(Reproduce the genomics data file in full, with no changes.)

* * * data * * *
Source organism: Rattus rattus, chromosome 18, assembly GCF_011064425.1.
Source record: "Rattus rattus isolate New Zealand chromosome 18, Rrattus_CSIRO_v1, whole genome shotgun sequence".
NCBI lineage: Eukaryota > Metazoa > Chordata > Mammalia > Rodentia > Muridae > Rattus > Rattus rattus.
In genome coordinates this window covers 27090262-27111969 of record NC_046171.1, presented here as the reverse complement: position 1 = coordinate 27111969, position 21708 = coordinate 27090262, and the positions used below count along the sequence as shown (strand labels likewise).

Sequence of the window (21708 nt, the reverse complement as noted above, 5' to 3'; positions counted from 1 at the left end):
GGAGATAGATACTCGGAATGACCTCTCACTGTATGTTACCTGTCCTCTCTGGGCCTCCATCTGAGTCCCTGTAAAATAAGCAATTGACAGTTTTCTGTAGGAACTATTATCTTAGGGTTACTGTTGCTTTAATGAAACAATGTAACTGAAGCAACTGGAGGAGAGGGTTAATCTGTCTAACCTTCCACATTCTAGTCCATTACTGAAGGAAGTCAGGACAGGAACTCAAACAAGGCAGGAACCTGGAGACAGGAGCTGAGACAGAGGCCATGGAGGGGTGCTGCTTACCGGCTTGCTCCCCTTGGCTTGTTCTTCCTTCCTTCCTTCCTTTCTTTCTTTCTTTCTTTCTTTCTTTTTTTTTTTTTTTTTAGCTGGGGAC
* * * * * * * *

Source organism: Rattus rattus, chromosome 18, assembly GCF_011064425.1.
Source record: "Rattus rattus isolate New Zealand chromosome 18, Rrattus_CSIRO_v1, whole genome shotgun sequence".
NCBI lineage: Eukaryota > Metazoa > Chordata > Mammalia > Rodentia > Muridae > Rattus > Rattus rattus.
In genome coordinates this window covers 27090262-27111969 of record NC_046171.1, presented here as the reverse complement: position 1 = coordinate 27111969, position 21708 = coordinate 27090262, and the positions used below count along the sequence as shown (strand labels likewise).

Sequence of the window (21708 nt, the reverse complement as noted above, 5' to 3'; positions counted from 1 at the left end):
GGAGATAGATACTCGGAATGACCTCTCACTGTATGTTACCTGTCCTCTCTGGGCCTCCATCTGAGTCCCTGTAAAATAAGCAATTGACAGTTTTCTGTAGGAACTATTATCTTAGGGTTACTGTTGCTTTAATGAAACAATGTAACTGAAGCAACTGGAGGAGAGGGTTAATCTGTCTAACCTTCCACATTCTAGTCCATTACTGAAGGAAGTCAGGACAGGAACTCAAACAAGGCAGGAACCTGGAGACAGGAGCTGAGACAGAGGCCATGGAGGGGTGCTGCTTACCGGCTTGCTCCCCTTGGCTTGTTCTTCCTTCCTTCCTTCCTTTCTTTCTTTCTTTCTTTCTTTCTTTTTTTTTTTTTTTTTAGCTGGGGAC